Dutch Disease in economics refers to a phenomenon wherein a country witnesses uneven growth across sectors due to the discovery of natural resources, especially large oil reserves. According to the concept, when a country discovers natural resources and starts exporting them to the rest of the world, it causes the exchange rate of the currency to appreciate significantly and this, in turn, discourages the exports from other sectors while encouraging the import of cheaper alternatives.
While the idea was first proposed by economists Peter Neary and Max Corden in 1982, the term ‘Dutch disease’ was first coined by The Economist in 1977 to describe the decline of the manufacturing industry in the Netherlands.
The origin of the term
In the 1960s, the Netherlands discovered gas reserves in the North Sea. The subsequent export of oil and the appreciation of the Dutch currency made Dutch exports of all non-oil products less competitive on the world market. Unemployment rose from 1.1% to 5.1% and capital investment in the country dropped. Following this, over the years, the country witnessed a downfall in the industrial sector.
According to a recent research paper titled “40 years of Dutch Disease literature: lessons for developing countries”, by Edouard Mien and Michael Goujon, the framework of the model of the phenomenon is based on three sectors: energy (traditionally oil, gas or mining resources), tradeables, and non-tradeables of a small economy. As labour and capital are immobile internationally, the Dutch disease is a “purely domestic phenomenon” which cannot be “exported.”
The model is concentrated on the spending and resource-movement effects. That is, exports of energy generate additional revenue for the factory owner and the government (through taxes), hence increasing the demand for tradeable and non-tradeable products in the country. The boom in the energy sector forces labour to move out of trade and service sectors, creating a shortage of manpower in these two sectors. This reduces the output in the trade and service sector due to the gap between supply and demand. At the end, output in the trade sector declines and the service sector stagnates, resulting in the downfall of the economy in the long-run.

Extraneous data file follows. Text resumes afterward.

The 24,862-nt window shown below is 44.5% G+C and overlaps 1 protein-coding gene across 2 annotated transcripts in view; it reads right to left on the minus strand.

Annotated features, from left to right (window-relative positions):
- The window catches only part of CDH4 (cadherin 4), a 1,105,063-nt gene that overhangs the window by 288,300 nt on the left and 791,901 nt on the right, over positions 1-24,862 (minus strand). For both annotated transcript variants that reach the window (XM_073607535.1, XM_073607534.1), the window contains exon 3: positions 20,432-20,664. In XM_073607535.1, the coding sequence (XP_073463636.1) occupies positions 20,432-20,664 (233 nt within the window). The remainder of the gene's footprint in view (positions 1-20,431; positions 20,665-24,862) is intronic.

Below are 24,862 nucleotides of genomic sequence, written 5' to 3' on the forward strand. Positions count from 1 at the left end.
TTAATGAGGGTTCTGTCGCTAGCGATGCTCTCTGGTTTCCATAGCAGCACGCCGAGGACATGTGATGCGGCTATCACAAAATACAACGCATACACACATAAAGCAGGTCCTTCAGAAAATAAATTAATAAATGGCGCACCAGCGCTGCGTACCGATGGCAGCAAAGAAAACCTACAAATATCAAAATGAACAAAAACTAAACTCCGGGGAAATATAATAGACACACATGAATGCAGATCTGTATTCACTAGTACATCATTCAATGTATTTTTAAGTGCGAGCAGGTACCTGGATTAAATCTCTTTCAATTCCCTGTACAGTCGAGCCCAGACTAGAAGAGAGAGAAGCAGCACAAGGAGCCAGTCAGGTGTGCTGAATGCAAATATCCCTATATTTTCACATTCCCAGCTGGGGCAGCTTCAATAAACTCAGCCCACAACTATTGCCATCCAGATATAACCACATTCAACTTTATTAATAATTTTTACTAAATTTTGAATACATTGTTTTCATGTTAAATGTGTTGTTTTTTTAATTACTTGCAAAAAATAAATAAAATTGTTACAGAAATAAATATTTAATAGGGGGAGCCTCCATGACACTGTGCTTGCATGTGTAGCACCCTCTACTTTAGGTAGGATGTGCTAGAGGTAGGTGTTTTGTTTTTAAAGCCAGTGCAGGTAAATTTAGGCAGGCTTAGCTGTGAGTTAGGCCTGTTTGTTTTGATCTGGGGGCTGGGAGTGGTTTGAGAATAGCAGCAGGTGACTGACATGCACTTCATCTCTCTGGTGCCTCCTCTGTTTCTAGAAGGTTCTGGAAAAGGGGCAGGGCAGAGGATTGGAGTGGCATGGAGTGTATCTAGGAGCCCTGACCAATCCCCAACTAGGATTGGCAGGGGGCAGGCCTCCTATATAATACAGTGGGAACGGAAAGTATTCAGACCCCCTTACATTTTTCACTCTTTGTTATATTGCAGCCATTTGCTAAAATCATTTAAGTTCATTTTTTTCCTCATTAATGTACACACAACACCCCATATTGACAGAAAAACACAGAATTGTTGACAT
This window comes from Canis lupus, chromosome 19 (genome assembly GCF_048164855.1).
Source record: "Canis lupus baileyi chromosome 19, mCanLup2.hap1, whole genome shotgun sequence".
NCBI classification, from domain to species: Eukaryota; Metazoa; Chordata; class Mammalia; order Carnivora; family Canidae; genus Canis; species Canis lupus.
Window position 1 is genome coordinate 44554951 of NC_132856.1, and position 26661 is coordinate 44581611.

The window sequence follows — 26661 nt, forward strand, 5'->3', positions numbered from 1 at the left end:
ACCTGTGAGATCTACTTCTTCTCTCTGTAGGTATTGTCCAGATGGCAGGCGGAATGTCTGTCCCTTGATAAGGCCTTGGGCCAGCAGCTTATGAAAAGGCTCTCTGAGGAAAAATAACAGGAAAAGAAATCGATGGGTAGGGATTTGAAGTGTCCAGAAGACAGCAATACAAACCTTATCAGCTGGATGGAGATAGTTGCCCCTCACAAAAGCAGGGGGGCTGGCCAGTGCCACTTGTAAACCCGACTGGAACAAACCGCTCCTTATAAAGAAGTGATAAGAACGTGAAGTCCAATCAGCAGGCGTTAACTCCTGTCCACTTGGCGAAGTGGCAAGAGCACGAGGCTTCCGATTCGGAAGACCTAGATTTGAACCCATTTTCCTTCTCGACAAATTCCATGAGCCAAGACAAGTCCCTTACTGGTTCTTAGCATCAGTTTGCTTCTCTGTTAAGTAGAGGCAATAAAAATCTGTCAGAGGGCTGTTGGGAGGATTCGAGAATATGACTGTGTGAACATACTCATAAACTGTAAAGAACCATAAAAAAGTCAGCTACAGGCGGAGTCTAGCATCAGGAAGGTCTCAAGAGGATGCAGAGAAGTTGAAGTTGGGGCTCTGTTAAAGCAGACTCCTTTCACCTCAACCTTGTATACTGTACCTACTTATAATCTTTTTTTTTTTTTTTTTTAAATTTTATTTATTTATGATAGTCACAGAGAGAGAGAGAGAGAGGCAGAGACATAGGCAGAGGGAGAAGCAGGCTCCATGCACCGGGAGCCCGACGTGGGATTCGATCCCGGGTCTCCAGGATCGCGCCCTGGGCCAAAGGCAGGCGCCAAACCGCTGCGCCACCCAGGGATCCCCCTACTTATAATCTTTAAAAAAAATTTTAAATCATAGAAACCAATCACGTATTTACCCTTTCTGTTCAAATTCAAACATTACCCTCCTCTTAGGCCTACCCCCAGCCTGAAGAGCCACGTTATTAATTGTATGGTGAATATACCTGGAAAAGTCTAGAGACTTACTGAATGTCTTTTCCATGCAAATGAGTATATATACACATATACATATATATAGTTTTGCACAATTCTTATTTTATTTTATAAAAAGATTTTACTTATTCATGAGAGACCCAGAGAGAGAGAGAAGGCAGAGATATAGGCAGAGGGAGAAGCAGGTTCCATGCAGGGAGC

However, there are theories that contradict this model. For instance, Fredrick van der Pleog in 2011 explained that if the trade or manufacturing sector is more capital-intensive than the service sector, then the boom in the energy sector will be shifted to the trade sector resulting in an absolute fall in the service sector.
How to combat the Dutch disease
Mien and Goujon also focus on what the developing resource-rich countries should do to avoid the occurrence of the Dutch disease.
First, the role of fiscal policy can prevent the adverse effects of Dutch disease. According to the researchers, the role of fiscal policy is important to control the boom following the discovery of natural resources. Rising income due to the export of natural resources should be adjusted with cautious spending on public welfare. The study focusses on the efficient use of revenues coming from taxation to compensate for the adverse effects of the Dutch disease.
The second important move is to promote spending policies. Public spending such as concentrating on imports of tradeables rather than non-tradeables would help slow the impact of the Dutch disease. Private spending in order to improve the productivity of private firms would also help reduce the impact.
Third is monetary policy. The choice of an appropriate monetary policy is important for macroeconomic management in commodity-exporting countries. With the discovery of natural resources, the country sees a huge inflow of money, especially foreign currency. The export of natural resources tends to affect the equilibrium in the money and exchange rate markets. The Dutch disease can be prevented if the central bank raises the banking system reserve’s requirement, which decreases domestic credit.